Businesses use a trademark symbol next to their marks to indicate that they claim rights in a trademark.
What is the trademark symbol?
Businesses use the following trademark symbols as a superscript to the right of their trademark: TM, SM and ®
- The TM symbol stands for “trademark.” It is used to alert the public about your claim to the trademark, regardless of whether you have filed an application to register the trademark in connection with goods.
- The SM stands for “service mark.” It is a designation to alert the public to your claim, regardless of whether you have filed an application with the USPTO, in connection with services.
- The R symbol ® indicates that the trademark is registered federally with the USPTO or the PTO of another country.
May I use the federal registration symbol ® before the USPTO issues my trademark registration?
- The USPTO says that: You may use the federal registration symbol ® only after the USPTO actually registers a mark, and not while an application is pending. Also, you may use the registration symbol with the mark only on or in connection with the goods and/or services listed in the federal trademark registration in the USA.
- Before registration, you may only use the ™ symbol or the service mark ℠ symbol.
- Having a trademark provides a host of legal protections. According to the American Bar Association, a trademark “grants the right to use the registered trademark symbol: ®,” allows a rights holder to sue for trademark infringement, and “acts as a bar to the registration of another confusingly similar mark.”
- Fraudulent use of the registration symbol ® may cause you trouble in registering a trademark. While examiners may overlook the registration symbol ® when reviewing specimens, potential opponents may seize on the opportunity to invalidate a trademark application when it is advertised in the USPTO Trademark Official Gazette.
May I submit specimens with the R symbols on them?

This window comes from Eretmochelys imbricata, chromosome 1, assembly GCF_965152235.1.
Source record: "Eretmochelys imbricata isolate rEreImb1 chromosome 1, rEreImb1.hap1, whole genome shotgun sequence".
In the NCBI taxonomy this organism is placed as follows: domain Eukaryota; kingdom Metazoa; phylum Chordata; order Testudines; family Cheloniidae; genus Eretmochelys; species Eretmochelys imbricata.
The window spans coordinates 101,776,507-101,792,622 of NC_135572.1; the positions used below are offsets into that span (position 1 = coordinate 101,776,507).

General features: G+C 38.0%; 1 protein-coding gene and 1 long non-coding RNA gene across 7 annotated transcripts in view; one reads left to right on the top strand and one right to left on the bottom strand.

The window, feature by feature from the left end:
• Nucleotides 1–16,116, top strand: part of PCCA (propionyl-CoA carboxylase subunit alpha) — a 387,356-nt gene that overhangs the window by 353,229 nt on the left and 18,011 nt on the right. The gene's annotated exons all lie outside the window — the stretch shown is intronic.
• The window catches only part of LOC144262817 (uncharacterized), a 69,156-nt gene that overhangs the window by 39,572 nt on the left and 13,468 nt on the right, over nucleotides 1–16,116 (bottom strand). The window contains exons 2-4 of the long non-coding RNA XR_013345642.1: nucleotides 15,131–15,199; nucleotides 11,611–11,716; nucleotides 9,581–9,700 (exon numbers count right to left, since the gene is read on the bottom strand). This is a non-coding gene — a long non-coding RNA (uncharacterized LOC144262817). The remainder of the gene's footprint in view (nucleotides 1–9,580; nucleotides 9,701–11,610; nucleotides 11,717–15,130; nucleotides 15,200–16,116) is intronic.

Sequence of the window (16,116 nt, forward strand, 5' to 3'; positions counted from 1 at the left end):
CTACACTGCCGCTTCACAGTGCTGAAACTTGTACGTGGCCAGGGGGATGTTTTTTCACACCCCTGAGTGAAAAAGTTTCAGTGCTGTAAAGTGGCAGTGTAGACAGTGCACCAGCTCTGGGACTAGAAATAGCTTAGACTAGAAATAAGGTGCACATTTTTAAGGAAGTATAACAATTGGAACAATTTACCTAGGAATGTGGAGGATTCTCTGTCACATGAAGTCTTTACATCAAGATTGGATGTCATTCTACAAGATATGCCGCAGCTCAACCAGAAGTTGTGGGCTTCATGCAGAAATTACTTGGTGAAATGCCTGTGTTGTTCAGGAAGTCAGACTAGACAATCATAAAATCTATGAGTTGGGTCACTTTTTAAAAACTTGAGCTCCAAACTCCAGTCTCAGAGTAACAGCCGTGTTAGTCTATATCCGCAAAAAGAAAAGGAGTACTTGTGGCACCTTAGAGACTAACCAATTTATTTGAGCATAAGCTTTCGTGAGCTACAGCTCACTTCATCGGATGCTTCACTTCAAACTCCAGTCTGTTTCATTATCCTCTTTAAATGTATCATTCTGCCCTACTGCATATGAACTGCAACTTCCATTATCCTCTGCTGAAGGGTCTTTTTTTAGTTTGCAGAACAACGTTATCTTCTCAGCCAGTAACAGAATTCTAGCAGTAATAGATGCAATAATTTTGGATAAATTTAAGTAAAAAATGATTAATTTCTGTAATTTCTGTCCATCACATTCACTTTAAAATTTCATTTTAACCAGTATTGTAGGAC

- The R symbol used on Statement of Use specimens may cause problems and delay the registration of your trademark.
- The TMEP is clear on this. The Examiner is instructed to scold you and that’s it. The Examiner is instructed to accept the specimen unless there is some other reason (not the R in a circle) to reject it. After all, the R in a circle might be there because of a valid and subsisting registration in some country that is not the US.
- A U.S. registration for related goods/services or a related mark is not
Am I required to register my mark?
No. You can establish rights in a mark based on legitimate use of the mark in most countries, but it can become very expensive to prove your unregistered trademark rights if you need to go court.
Owning a federal trademark registration on the Principal Register provides several advantages, such as:
- You may use the federal registration symbol ® on or in connection with the goods and/or services listed in the federal trademark registration.
- Constructive notice to the public of the registrant’s claim of ownership of the mark;
- A legal presumption of ownership of a valid trademark and the registrant’s exclusive right to use the mark nationwide on or in connection with the goods and/or services listed in the registration, if it is registered on the Principal Register;
- The ability to bring an action concerning the trademark in federal court;
- The use of the U.S trademark registration as a basis to obtain trademark registration in foreign countries; and
- The ability to file the U.S. trademark registration with the U.S. Customs Service to prevent others from importing infringing foreign goods.
When can I use the trademark symbols TM, SM and ®?
Any time you claim rights in a mark, you may use the ™ (trademark) or the ℠ (service mark) designation to alert the public to your claim, regardless of whether you have filed an application with the USPTO.
Trademark Symbols on your Keyboard
The trademark symbol ™ in HTML is either:
™ or ™
The service mark symbol ℠ in HTML is ℠
Typing the R trademark symbol:
Registered Trademark Symbol ® in HTML:
® or ® or ®
Windows Alt code: Alt + 0174 (on numeric keypad).
Linux: either AltGr + R or Compose key, O, R
Mac OS: Option + R
US-International keyboard layout and UK-International keyboard layout: AltGr+R.
Emacs: C-x 8 R
LaTeX: \textregistered in text mode.
LaTeX: \circledR in text or math mode (requires amsfonts package)
Trademark Symbol References
These points of authority do not necessarily reflect the views of the writer. This blog is not legal advice. These posts are just notes.